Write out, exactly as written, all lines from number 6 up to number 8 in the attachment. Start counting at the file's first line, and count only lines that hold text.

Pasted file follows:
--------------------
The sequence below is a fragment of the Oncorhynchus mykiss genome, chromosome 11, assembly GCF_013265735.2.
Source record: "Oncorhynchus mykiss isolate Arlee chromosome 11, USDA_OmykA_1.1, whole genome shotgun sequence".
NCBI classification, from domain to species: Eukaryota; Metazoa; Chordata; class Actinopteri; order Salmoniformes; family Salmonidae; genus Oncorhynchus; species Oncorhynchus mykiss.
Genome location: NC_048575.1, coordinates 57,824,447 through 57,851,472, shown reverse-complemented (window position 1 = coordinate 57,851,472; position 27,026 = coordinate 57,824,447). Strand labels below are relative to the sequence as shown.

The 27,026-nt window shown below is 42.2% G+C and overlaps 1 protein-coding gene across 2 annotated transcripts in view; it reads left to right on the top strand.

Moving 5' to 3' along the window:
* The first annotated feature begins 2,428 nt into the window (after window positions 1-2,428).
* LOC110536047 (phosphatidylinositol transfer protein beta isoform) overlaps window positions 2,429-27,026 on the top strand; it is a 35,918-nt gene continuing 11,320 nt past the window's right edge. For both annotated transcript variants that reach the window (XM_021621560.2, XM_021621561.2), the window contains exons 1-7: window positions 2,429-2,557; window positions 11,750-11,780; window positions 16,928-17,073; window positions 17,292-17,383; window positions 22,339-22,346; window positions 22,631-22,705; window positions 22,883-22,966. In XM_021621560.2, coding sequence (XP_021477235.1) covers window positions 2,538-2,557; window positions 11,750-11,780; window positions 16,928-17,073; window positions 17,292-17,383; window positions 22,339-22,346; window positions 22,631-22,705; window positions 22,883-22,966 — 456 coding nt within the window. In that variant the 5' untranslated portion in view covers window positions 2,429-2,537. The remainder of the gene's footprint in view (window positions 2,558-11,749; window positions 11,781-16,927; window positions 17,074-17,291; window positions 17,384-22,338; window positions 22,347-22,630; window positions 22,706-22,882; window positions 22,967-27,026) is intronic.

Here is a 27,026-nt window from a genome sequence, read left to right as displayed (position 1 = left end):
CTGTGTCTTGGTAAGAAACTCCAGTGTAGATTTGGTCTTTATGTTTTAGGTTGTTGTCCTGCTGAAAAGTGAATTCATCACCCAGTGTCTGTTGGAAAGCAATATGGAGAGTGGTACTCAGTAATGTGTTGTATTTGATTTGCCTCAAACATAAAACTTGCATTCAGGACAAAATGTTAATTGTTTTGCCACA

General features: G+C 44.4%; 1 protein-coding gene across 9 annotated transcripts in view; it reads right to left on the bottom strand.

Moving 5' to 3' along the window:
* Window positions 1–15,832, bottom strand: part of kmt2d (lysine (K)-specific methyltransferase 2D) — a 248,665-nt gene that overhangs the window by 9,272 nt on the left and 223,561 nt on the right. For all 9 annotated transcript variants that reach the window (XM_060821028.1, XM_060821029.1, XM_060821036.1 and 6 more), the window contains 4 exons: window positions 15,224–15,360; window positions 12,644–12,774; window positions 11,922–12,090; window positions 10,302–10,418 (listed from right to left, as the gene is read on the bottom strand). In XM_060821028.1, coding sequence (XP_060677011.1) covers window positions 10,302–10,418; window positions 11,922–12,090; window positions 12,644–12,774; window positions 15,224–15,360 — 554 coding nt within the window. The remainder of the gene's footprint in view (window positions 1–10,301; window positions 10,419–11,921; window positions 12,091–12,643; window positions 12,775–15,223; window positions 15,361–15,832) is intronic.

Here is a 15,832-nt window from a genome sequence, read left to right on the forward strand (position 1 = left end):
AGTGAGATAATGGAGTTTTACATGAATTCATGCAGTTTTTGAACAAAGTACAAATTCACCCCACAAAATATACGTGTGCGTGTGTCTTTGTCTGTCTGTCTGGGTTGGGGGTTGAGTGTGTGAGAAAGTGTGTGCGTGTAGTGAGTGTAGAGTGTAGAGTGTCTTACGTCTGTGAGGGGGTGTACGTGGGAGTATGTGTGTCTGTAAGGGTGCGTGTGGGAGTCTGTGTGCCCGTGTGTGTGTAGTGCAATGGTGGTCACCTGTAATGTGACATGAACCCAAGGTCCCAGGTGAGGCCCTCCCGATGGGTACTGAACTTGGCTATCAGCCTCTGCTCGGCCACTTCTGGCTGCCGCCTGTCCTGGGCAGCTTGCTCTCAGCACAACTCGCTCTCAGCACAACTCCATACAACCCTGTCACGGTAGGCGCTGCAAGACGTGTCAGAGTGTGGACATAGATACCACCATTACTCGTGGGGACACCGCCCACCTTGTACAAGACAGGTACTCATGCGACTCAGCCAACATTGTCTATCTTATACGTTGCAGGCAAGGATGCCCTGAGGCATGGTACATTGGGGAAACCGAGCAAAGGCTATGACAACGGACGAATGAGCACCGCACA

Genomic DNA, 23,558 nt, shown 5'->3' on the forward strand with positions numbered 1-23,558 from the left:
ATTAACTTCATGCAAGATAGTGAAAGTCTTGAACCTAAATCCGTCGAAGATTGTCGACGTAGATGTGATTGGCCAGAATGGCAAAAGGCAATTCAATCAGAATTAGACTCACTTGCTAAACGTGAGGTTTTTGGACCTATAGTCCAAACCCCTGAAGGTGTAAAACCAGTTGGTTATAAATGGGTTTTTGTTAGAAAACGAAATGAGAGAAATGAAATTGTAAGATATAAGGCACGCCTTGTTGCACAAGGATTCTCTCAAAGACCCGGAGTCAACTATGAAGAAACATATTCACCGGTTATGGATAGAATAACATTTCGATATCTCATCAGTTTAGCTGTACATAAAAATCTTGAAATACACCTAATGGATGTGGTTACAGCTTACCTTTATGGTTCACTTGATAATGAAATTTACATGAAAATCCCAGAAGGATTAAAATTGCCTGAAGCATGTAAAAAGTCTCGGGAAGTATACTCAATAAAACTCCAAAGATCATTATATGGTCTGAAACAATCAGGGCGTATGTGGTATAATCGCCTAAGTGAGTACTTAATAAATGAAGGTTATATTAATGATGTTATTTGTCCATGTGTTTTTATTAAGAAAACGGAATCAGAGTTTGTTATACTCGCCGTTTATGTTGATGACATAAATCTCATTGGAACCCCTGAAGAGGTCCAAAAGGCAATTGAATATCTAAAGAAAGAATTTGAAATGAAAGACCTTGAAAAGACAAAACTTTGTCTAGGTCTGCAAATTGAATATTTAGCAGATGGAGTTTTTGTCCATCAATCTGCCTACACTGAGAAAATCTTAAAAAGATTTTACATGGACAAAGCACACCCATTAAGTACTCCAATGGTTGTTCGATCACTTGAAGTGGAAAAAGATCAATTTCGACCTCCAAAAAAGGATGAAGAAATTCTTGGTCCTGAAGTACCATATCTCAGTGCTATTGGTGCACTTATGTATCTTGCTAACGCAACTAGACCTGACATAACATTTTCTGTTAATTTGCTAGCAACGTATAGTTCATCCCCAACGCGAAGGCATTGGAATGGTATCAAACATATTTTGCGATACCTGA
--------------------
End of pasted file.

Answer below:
Moving 5' to 3' along the window:
* The first annotated feature begins 2,428 nt into the window (after window positions 1-2,428).
* LOC110536047 (phosphatidylinositol transfer protein beta isoform) overlaps window positions 2,429-27,026 on the top strand; it is a 35,918-nt gene continuing 11,320 nt past the window's right edge. For both annotated transcript variants that reach the window (XM_021621560.2, XM_021621561.2), the window contains exons 1-7: window positions 2,429-2,557; window positions 11,750-11,780; window positions 16,928-17,073; window positions 17,292-17,383; window positions 22,339-22,346; window positions 22,631-22,705; window positions 22,883-22,966. In XM_021621560.2, coding sequence (XP_021477235.1) covers window positions 2,538-2,557; window positions 11,750-11,780; window positions 16,928-17,073; window positions 17,292-17,383; window positions 22,339-22,346; window positions 22,631-22,705; window positions 22,883-22,966 — 456 coding nt within the window. In that variant the 5' untranslated portion in view covers window positions 2,429-2,537. The remainder of the gene's footprint in view (window positions 2,558-11,749; window positions 11,781-16,927; window positions 17,074-17,291; window positions 17,384-22,338; window positions 22,347-22,630; window positions 22,706-22,882; window positions 22,967-27,026) is intronic.